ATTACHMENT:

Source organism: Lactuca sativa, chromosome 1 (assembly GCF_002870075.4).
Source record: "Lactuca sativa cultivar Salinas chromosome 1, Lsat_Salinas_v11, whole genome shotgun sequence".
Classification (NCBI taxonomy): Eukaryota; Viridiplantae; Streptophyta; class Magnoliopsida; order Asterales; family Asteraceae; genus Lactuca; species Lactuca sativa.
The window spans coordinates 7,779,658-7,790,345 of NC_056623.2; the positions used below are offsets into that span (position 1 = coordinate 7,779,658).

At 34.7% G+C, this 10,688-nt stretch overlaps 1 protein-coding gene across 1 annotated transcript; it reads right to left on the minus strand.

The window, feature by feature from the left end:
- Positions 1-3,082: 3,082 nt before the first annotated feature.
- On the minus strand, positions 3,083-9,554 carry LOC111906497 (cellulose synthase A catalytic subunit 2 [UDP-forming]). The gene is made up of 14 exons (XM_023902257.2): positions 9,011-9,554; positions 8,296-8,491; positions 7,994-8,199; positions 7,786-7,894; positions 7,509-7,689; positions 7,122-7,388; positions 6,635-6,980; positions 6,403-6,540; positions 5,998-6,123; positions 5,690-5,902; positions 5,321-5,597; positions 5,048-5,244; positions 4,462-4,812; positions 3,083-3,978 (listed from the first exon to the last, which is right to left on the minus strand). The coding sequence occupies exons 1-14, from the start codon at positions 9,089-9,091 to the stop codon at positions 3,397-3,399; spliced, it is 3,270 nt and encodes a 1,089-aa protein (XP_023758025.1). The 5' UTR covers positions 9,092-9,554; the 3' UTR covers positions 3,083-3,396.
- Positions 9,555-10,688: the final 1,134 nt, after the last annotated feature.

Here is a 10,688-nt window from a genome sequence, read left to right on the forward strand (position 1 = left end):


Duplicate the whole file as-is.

Source organism: Lactuca sativa, chromosome 1 (assembly GCF_002870075.4).
Source record: "Lactuca sativa cultivar Salinas chromosome 1, Lsat_Salinas_v11, whole genome shotgun sequence".
Classification (NCBI taxonomy): Eukaryota; Viridiplantae; Streptophyta; class Magnoliopsida; order Asterales; family Asteraceae; genus Lactuca; species Lactuca sativa.
The window spans coordinates 7,779,658-7,790,345 of NC_056623.2; the positions used below are offsets into that span (position 1 = coordinate 7,779,658).

At 34.7% G+C, this 10,688-nt stretch overlaps 1 protein-coding gene across 1 annotated transcript; it reads right to left on the minus strand.

The window, feature by feature from the left end:
- Positions 1-3,082: 3,082 nt before the first annotated feature.
- On the minus strand, positions 3,083-9,554 carry LOC111906497 (cellulose synthase A catalytic subunit 2 [UDP-forming]). The gene is made up of 14 exons (XM_023902257.2): positions 9,011-9,554; positions 8,296-8,491; positions 7,994-8,199; positions 7,786-7,894; positions 7,509-7,689; positions 7,122-7,388; positions 6,635-6,980; positions 6,403-6,540; positions 5,998-6,123; positions 5,690-5,902; positions 5,321-5,597; positions 5,048-5,244; positions 4,462-4,812; positions 3,083-3,978 (listed from the first exon to the last, which is right to left on the minus strand). The coding sequence occupies exons 1-14, from the start codon at positions 9,089-9,091 to the stop codon at positions 3,397-3,399; spliced, it is 3,270 nt and encodes a 1,089-aa protein (XP_023758025.1). The 5' UTR covers positions 9,092-9,554; the 3' UTR covers positions 3,083-3,396.
- Positions 9,555-10,688: the final 1,134 nt, after the last annotated feature.

Here is a 10,688-nt window from a genome sequence, read left to right on the forward strand (position 1 = left end):